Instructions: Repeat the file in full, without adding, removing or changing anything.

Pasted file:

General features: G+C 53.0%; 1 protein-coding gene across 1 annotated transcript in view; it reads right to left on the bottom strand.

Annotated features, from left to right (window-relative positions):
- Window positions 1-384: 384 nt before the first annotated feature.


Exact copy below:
General features: G+C 53.0%; 1 protein-coding gene across 1 annotated transcript in view; it reads right to left on the bottom strand.

Annotated features, from left to right (window-relative positions):
- Window positions 1-384: 384 nt before the first annotated feature.